Your body gets energy, which is measured in calories, from the foods you eat. The nutrients that provide calories and yield food energy are carbohydrates, fats and proteins. These nutrients are called macronutrients. A healthy diet includes enough calories from each of the macronutrients to support your energy needs, but not so many calories that you gain unwanted weight.
Carbohydrates are the main source of energy for most people, and each gram provides 4 calories. A balanced diet gets 45 to 65 percent of total calories from carbohydrates, which equates to 225 to 325 grams of carbohydrates per day on a standard 2,000-calorie diet, according to the 2010 Dietary Guidelines from the U.S. Department of Health and Human Services. Sources of carbohydrates include starchy foods like potatoes, beans and grains, and sugars, such as lactose from milk, fructose from fruit or white sugar.
Fat provides the most concentrated source of energy, with 9 calories per gram. Healthy adults should get 20 to 35 percent of total calories from fat, which equates to 44 to 77 grams of fat per day on a 2,000-calorie diet, according to the 2010 Dietary Guidelines from the U.S. Department of Health and Human Services. Unsaturated fats, such as from olives, nuts, canola oil and avocados, are considered healthier than saturated fats, which come from full-fat cheese, fatty meats, butter and coconut oil.
Protein provides 4 calories per gram, and the 2010 Dietary Guidelines from the U.S. Department of Health and Human Services recommend getting 10 to 35 percent of your total calories from protein. This equals approximately 50 to 175 grams on a standard 2,000-calorie diet. Along with providing energy, protein is an essential nutrient for maintaining your lean muscle mass, promoting a strong immune system and allowing chemical reactions in your body to occur. Good sources of protein include meat, poultry, seafood, eggs, dairy products, tofu and beans.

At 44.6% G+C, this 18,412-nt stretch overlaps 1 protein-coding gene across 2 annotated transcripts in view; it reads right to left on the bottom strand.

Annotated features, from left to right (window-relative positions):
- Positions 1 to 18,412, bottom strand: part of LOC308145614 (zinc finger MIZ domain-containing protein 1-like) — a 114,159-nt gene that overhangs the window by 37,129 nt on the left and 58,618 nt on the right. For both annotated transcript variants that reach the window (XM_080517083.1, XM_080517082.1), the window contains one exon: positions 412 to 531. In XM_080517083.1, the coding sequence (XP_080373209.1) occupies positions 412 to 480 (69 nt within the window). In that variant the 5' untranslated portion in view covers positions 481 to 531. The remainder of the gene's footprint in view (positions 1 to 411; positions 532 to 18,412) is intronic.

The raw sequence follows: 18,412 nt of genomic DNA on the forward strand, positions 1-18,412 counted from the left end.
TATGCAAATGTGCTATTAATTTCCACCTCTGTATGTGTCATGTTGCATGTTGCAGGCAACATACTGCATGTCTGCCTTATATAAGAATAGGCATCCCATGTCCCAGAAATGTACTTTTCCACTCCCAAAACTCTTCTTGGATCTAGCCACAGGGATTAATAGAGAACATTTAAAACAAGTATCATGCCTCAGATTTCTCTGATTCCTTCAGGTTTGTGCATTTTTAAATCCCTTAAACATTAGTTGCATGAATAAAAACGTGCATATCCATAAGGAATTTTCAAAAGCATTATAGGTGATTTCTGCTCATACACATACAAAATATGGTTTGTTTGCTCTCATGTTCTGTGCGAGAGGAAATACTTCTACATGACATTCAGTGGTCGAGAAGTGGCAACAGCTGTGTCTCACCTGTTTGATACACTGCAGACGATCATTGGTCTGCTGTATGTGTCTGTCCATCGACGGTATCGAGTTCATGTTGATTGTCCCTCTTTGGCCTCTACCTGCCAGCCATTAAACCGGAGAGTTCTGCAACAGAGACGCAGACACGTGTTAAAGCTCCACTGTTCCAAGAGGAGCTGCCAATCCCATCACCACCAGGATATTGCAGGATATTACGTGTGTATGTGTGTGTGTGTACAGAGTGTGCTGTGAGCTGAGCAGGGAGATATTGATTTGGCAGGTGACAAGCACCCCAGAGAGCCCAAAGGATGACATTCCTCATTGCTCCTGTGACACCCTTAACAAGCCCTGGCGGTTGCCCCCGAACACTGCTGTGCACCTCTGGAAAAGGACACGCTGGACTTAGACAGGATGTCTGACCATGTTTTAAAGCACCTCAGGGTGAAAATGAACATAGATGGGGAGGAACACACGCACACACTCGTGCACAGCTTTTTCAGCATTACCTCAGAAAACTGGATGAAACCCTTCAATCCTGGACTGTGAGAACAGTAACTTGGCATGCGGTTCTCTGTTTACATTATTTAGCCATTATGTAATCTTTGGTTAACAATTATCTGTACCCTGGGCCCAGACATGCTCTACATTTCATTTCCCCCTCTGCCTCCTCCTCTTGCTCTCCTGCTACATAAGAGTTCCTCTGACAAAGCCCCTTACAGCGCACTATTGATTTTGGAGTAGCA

Role of Other Nutrients
When you get carbohydrates, fat and protein from your food, your body needs to metabolize them in order to get energy. Even though vitamins and minerals do not provide energy in the form of calories, many of them are necessary for your body to metabolize carbohydrates, fat and protein. Examples include thiamin, or vitamin B-1; riboflavin, or vitamin B-2; niacin, or vitamin B-3; and magnesium. The best way to meet your needs is to emphasize a wide variety of whole foods in your diet.
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This article reflects the views of the writer and does not necessarily reflect the views of Jillian Michaels or JillianMichaels.com.